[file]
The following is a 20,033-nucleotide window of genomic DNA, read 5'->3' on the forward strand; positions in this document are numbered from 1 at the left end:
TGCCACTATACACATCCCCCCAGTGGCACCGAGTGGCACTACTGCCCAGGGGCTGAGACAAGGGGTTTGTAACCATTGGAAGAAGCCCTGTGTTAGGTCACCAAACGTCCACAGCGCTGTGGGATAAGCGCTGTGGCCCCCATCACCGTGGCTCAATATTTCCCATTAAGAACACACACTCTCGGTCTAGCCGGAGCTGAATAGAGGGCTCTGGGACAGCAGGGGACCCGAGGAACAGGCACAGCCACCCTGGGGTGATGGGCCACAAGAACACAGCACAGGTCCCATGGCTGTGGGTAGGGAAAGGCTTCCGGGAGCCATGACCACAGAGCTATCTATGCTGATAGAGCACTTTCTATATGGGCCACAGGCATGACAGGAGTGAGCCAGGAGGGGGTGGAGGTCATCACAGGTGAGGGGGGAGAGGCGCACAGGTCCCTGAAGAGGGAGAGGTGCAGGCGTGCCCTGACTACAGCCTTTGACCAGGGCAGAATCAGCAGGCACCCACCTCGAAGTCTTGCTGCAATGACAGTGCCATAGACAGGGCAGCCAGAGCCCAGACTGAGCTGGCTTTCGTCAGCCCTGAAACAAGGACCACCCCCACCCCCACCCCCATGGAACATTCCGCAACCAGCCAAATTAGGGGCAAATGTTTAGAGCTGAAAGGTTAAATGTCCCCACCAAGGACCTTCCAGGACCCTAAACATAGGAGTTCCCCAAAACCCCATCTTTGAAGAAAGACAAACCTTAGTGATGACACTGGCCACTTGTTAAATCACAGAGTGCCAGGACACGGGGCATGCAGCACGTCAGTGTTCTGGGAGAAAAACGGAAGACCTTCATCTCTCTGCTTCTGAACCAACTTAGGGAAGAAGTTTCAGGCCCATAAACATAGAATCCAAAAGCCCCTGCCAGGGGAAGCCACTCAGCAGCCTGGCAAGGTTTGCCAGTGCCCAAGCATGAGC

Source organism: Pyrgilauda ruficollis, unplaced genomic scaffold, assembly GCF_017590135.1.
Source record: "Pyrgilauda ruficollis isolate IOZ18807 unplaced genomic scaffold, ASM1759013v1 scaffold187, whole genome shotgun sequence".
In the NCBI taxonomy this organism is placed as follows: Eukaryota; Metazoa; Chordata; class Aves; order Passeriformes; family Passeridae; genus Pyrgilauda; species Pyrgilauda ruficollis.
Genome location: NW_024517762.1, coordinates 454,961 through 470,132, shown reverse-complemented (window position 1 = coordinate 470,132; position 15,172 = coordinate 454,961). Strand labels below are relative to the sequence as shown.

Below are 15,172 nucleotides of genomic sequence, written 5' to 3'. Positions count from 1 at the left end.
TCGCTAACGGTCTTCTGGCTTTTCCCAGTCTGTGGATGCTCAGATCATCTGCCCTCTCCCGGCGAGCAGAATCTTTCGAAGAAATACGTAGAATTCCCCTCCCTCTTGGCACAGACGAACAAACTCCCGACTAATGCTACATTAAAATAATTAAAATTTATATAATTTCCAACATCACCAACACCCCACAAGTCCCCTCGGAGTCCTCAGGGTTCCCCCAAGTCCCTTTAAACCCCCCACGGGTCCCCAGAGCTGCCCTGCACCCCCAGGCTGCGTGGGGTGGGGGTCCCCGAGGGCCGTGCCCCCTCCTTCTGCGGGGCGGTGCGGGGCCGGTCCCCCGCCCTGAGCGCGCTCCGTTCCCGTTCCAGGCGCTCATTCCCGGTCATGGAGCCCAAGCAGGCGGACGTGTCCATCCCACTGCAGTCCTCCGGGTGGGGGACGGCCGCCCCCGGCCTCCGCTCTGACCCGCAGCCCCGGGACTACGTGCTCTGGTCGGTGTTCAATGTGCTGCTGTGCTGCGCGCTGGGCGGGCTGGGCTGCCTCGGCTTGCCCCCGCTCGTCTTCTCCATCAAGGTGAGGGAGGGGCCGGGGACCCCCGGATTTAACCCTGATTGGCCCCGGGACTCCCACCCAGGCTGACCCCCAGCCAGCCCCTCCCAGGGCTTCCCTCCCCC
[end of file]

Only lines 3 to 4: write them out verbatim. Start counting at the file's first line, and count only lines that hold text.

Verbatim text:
Source organism: Pyrgilauda ruficollis, unplaced genomic scaffold, assembly GCF_017590135.1.
Source record: "Pyrgilauda ruficollis isolate IOZ18807 unplaced genomic scaffold, ASM1759013v1 scaffold187, whole genome shotgun sequence".